Add onions and garlic to the pot. Cook for about 3 minutes, or until translucent.

Step 3: Add the broth mixture

3 Pioneer Wm Beef Stew Maria Lewczyk For TohErin Dickman for Taste of Home

Add beer, beef broth, Worcestershire sauce, tomato paste, sugar and paprika to the pot. Add salt and pepper to taste. Mix thoroughly. During this stage, I used distilled white vinegar and a spoonful of honey, and did not include the tomato paste.

Step 4: Add back the stew meat

Add the cooked beef stew meat back into the pot. Cover and simmer at a low heat for 1 hour and 30 minutes, or until the meat is tender enough to pull apart with a fork.

Editor’s Note: During this stage, feel free to add more broth if needed to keep the liquid level high in the pot.

Step 5: Stir in the root veggies

Add the parsnips, turnips and carrots to the pot and mix. Continue to simmer for about 30 minutes, or until the vegetables are tender and the liquid has reduced further. During this stage, I used potatoes instead of parsnips. They are prepared and cooked the same way.

Step 6: Thicken the broth, if needed

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If the beef stew looks too liquidy, The Pioneer Woman recipe suggests taking out a little bit of the broth liquid and mixing it with the optional 2 tablespoons of flour. This creates a slurry. Once added back to the stew, it will help thicken up the broth into a more sauce-like texture. Simmer for about 10 more minutes, adding more slurry mixture as needed to reach desired thickness.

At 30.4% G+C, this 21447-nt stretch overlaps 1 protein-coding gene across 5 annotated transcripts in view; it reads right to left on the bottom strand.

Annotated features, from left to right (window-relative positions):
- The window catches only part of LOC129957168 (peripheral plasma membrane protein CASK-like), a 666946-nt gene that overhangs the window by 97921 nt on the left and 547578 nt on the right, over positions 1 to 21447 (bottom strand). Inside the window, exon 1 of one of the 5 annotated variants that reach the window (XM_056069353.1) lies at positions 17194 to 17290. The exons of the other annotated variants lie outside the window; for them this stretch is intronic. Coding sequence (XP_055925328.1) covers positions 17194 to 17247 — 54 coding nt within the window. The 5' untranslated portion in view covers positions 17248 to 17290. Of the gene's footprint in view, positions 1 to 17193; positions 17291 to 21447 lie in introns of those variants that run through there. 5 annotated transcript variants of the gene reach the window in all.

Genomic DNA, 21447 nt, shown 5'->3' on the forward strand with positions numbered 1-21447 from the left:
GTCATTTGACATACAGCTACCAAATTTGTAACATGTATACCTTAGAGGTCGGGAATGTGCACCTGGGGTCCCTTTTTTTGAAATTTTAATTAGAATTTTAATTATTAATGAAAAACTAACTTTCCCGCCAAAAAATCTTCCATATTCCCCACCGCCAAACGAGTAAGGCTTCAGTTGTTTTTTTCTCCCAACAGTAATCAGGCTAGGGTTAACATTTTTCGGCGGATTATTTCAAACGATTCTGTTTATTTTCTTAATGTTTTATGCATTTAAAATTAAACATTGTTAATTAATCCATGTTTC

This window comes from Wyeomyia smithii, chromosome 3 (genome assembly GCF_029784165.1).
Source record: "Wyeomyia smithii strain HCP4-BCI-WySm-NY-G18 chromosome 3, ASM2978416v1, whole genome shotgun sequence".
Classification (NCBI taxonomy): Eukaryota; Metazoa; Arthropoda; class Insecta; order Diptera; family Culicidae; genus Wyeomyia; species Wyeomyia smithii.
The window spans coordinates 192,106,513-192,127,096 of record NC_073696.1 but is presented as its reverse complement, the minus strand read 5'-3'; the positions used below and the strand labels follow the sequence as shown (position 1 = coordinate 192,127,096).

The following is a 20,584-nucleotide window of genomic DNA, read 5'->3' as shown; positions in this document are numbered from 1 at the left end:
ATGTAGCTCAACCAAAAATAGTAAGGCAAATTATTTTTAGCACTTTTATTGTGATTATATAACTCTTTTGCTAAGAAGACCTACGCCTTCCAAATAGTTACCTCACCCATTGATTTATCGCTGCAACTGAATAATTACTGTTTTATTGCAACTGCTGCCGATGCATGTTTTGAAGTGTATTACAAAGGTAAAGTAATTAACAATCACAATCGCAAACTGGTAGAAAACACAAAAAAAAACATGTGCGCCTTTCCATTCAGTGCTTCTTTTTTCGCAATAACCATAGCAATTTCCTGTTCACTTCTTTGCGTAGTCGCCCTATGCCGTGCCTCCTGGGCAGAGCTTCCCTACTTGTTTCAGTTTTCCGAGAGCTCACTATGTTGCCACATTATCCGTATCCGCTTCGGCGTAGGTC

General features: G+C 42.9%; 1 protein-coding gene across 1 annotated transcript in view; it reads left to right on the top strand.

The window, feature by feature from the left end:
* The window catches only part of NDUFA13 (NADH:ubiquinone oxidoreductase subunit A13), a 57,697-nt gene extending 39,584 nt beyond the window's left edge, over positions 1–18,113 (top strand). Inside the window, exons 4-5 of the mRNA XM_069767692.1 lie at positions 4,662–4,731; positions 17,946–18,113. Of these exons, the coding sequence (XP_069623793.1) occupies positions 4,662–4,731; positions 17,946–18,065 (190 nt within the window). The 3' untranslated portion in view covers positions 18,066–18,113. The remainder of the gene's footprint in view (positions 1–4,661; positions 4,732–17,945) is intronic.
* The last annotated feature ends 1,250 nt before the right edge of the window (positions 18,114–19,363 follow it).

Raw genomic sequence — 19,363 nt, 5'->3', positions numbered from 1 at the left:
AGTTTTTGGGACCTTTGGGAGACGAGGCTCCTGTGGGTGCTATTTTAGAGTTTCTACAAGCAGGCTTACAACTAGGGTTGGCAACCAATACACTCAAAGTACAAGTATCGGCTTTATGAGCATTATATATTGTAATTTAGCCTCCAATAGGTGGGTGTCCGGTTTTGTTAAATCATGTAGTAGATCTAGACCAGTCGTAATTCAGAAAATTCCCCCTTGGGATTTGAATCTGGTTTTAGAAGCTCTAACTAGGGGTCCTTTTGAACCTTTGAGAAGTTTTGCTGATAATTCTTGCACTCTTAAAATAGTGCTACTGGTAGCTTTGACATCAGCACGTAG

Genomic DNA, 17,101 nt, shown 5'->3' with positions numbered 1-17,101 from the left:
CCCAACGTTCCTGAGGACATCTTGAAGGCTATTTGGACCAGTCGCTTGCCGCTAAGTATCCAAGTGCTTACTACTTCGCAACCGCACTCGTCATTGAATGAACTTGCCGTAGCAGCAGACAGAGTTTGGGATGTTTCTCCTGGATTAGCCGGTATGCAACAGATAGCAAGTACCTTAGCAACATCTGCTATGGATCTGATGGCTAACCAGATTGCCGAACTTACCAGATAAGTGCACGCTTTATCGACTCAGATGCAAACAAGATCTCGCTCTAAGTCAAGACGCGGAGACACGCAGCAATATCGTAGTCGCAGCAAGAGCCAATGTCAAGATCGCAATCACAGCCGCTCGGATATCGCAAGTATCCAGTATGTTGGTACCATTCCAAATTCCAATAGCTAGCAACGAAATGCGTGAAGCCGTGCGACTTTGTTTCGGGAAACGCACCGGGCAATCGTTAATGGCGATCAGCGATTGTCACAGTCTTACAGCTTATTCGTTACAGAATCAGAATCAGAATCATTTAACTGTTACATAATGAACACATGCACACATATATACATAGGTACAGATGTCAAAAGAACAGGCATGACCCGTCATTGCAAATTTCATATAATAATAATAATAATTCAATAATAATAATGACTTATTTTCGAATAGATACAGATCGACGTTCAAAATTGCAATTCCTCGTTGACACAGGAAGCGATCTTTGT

Step 7: Top with parsley and serve

Once thoroughly cooked, remove from heat and set aside. Add parsley to the stew and mix evenly. Distribute the stew into serving bowls, and top with fresh parsley. Hungry for more? Check out our favorite Pioneer Woman’s pot roast recipe.

Here’s What I Thought

5 Pioneer Wm Beef Stew Maria Lewczyk For TohErin Dickman for Taste of Home

What an incredible stew! Growing up in the South, stews have been a large part of my diet, so I am familiar with a slow-cooked pot of meat. But Ree Drummond’s beef stew took it to another level. The tender meat mixed with the sweetness of the sauce creates such a delicious balance that is simply to die for.

My only critique is that I would include more salt and pepper after introducing each new ingredient. This is not a large note, since everyone is different in their flavor preference.

The Pioneer Woman beef stew would pair nicely with mashed potatoes, cheese grits or on a simple bed of rice. I served mine in a large bowl with the serving pot close by just in case I needed those seconds.

Maria Lewczyk
Maria is a writer with more than 10 years of experience in the world of food. She incorporates elements of history, culture and community into her recipe creations and is currently writing her first cookbook. At Taste of Home, her articles have ranged from techniques for making perfect pork chops to the secrets behind macaroni salad. She’s even written about birthday cakes for cats! Maria is also a personal cook for Atlanta locals and has contributed recipes to zines, community gatherings and brand partnerships.